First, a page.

In this game you have 1 minute to figure out what 9-letter word was scrambled. If you run out of time, you can still keep going.
Play Unshuffle <<<<< Click to play
- Each is a valid English word.
- Plurals are allowed, for example "solstices".
- If the word was, for example "seconding", but you enter "encodings", which is its anagram, you still get it right. In this case "consigned" will also work.
How to play
- Click the letters in the bottom row to form a word in the top row.
- Click a letter in the top row to send it back to the bottom row.
- When you have found the word, click Done.
- To randomly rearrange the letters in the bottom row, click Shuffle.
- Use the keyboard, this is faster!
- If you type 'E' on the keyboard and there is an 'E' in the bottom row, it will be sent to the top row. The same applies to all other letters 'A' to 'Z'.
- Press the space bar to shuffle.
- Pressing Enter is the same as clicking Done or Next.
- After you have submitted, the word(s) that were hidden will be revealed.
- For a new word, click Next.
There is a log of all rounds played during a session. It is below the game screen.
On an iPhone or iPod Touch, the game is designed for playing in landscape mode.
- Double-tap the lower-left corner of the playing area for Safari to zoom in and centre the game automatically.
- The log of messages can be scrolled by using the two-finger scroll gesture (emulating a mousewheel): two fingers moving synchronously up or down.
More about the game
I started with a list of 10579 nine-letter words, and manually took out about 27% of them, which I didn't know the meaning of (such as "plashiest", "repechage", and "bailiwick"), technical terms ("zoophytes", "gelignite", "thyroxine"), or the kind of word I wouldn't intuitively expect to find in the dictionary ("shellfire", "backwoods", "continuer"). I rather be saying "I can't believe I didn't see that!" than "What! Is that even a word?!".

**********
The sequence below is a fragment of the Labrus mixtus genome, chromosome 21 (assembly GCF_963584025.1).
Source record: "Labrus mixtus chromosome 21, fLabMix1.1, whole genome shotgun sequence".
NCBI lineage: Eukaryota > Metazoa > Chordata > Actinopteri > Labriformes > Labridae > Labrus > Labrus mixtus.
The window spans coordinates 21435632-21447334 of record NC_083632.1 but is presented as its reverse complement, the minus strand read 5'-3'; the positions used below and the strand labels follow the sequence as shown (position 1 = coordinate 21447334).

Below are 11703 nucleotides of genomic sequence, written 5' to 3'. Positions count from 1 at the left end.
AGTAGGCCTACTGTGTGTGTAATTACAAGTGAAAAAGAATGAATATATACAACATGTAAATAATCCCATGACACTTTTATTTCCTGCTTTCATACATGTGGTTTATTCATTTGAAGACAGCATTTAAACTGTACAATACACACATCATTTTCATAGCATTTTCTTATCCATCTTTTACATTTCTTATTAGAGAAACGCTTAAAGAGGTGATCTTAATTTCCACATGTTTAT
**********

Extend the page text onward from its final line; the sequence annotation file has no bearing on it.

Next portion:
There are now less than 8000 words in the list.
By the way, "continuer" came back because it's an anagram of "centurion".
I wrote this game because I was fascinated by the Conundrum round, which is the last of the five rounds in Anagram Magic on Miniclip. I wanted to practise just this round without having to go through the other four.
The result is a free game that helps you appreciate that 9! = 362880 is a large number.
Facts about the words
Various observations, some of which can be turned into heuristics for guessing the words.
These are all about 9-letter words only.
Note: asterisk (*) marks a word which has been excluded from the game's list, so you wouldn't be asked to guess it.
Words with scarce vowels
There are 10 words with just one vowel:
dystrophy hydroxyls * klystrons * lynchings * skylights sprightly strengths stylishly synchrony triptychs *
Note that the only word without a "y" is
There are 1091 words with 2 vowels, of which 375 contain a "y". These are usually easy to guess.
Words with scarce consonants
There are five words with only three consonants each:
audacious audiotape beauteous * equipoise * ideologue